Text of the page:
This post was authored by Salvatore M. Capizzi, Dunham's Chief Sales & Marketing Officer. If you have questions concerning today's topic, please call us at (858) 964 - 0500. Hold us to a higher standard.

Here is something that may keep you in the holiday spirit and could make your top clients happier than Santa finding milk and cookies on your coffee table.

The Gift

A newly released $11.58 million estate and gift tax exemption for 2020, up from $11.4 million in 2019. That means a married couple will be able to shed up to $23.16 million of assets from their estates, to their heirs, and pay no federal estate or gift tax. IRS also announced that the annual gift exclusion amount remains the same at $15,000.

No Grinch Can Steal this Gift

As I have cautioned in other blog articles, these 2017 Tax Act exemptions sunset down to $5 million plus inflation in 2026. In addition, we have some politicians saying they want to bring the exception down to $3.5 million with graduated tax rates up to 77%!

This is why gifting now is so very important.

You see, IRS has issued an anti-Grinch provision through Section 20.2010-1(c) which ensures that, if your client uses the increased basic exclusion amount for gifts made while the 2017 Tax Act was in effect and they die after 2026 when it sunsets, IRS will not claw back lifetime gifts if the exception is lowered.

Perfect Wrapping and Bow for the Gifts?

One of the principal reasons I have seen hesitancy in clients making gifts is the fear that their financial circumstance may change in the future and they may need the asset they gifted or the income it generates.

What if…

What if I told you there was a way of gifting the assets, locking in part or all of the higher estate and gift exclusion, and still being able to derive income off of the gifted asset.

Consider a SLAT or a Spousal Lifetime Asset Trust. This is a trust, which ultimately benefits children and grandchildren. However, like ornaments on a Christmas tree, here is the beauty of this type of trust.

Should the spouse need supplemental income or access to trust assets, a SLAT allows the trustee to make distributions to the grantor’s spouse (grantor is the spouse who made the gift and whose exclusion we used) both during the grantor’s life and after death.

The trust can be drafted to provide distributions to the spouse during the grantor’s lifetime for health, education, maintenance or support or can be drafted to give an independent trustee broad absolute discretion to make distributions of income or principal to the spouse. Because the spouse may access trust assets via distributions by the trustee, the grantor may indirectly benefit from these distributions as well.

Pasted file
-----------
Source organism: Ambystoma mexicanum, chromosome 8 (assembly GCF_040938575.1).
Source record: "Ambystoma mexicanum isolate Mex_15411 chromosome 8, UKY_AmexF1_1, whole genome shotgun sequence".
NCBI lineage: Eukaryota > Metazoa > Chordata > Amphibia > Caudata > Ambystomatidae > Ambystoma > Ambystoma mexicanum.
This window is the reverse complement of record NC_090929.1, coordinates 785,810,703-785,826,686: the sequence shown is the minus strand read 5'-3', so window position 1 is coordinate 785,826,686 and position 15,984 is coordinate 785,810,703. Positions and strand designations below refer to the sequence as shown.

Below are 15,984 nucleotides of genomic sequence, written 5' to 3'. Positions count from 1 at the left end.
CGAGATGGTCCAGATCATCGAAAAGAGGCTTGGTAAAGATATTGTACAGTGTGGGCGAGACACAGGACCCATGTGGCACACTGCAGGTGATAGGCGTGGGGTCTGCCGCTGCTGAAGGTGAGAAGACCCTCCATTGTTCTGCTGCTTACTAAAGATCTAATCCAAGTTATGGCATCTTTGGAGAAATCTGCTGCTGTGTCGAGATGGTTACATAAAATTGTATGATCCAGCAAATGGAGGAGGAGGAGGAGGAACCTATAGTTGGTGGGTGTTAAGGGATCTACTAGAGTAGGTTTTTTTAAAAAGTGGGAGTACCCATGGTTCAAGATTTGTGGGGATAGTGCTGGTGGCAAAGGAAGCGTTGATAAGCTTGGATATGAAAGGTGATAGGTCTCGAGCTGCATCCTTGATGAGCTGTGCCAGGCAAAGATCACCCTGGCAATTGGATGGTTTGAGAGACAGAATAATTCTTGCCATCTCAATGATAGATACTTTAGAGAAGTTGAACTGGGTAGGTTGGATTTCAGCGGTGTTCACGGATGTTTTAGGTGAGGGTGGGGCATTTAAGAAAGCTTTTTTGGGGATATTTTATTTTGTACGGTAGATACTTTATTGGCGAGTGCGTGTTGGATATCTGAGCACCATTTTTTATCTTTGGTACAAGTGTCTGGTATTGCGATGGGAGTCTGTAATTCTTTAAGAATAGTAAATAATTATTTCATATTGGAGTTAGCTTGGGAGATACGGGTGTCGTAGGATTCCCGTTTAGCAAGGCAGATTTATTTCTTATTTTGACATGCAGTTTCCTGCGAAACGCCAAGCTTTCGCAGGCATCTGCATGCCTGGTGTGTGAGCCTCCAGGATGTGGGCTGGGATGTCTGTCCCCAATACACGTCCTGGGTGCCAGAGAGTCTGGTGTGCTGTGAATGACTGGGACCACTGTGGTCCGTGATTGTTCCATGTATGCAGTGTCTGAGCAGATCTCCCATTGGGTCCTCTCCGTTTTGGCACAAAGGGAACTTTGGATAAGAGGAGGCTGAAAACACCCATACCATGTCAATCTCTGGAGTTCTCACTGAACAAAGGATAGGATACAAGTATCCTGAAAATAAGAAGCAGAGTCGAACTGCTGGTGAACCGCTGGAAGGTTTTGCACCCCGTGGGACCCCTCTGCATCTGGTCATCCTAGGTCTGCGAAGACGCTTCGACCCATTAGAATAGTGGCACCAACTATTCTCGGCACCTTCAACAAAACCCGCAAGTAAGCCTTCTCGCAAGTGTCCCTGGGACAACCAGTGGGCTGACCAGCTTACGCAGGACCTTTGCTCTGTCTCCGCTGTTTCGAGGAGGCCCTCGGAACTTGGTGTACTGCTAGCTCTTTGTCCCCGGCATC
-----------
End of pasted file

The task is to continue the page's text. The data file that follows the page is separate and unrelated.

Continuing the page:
This may eliminate some of the fear of gifting assets. It allows your clients the benefit of using the current higher exclusion while easing the concern of needing the money in future years.

The Perfect Holiday Gift? Combining Gifts, SLATs, and Life Insurance

It is the holiday season, so let’s not forget the $15,000 annual gift exclusion.

What if we combine the SLAT, the $15,000 annual gift exclusion, and life insurance?

Like an ILIT, when funding a SLAT, the grantor can make annual contributions to the trust to pay premiums for life insurance.

Using Crummey powers, the contributions may qualify as annual gift exclusion if the beneficiaries have the right to withdraw the contributions to the trust.

Since the most powerful benefit of a SLAT is the ability for the grantor’s spouse to receive distributions from the trust, the spouse may have tax-favorable access to the potential cash value of any insurance owned by the trust, along with access to the other trust assets. As in our previous discussion, since the spouse may access trust assets via distributions by the trustee during the grantor’s lifetime, the grantor may indirectly benefit from these distributions as well.

You can avoid Crummey letters if you use your client’s lifetime exemption for gifts to fund the SLAT. This could solve the potential worry from your client about beneficiaries exercising withdrawal rights and it means they do not have to tell the beneficiaries about a large contribution they made to the trust.

Like Cyber Monday, These Deals May End

Again, scheduled to sunset in 2026, if your wealthy client does not use the $11.58 million exclusion, they may lose it.

If you would like to speak to me directly about this or brainstorm about a particular situation, please click here and please feel free to forward this to anyone considering having their client gift or buy life insurance so that they can schedule a call as well.

To you and your families, have a wonderful Holiday Season and a peaceful New Year.

Need a copy of today's post for your compliance office? Click here to download the PDF.

Subscribe to the Dunham Blog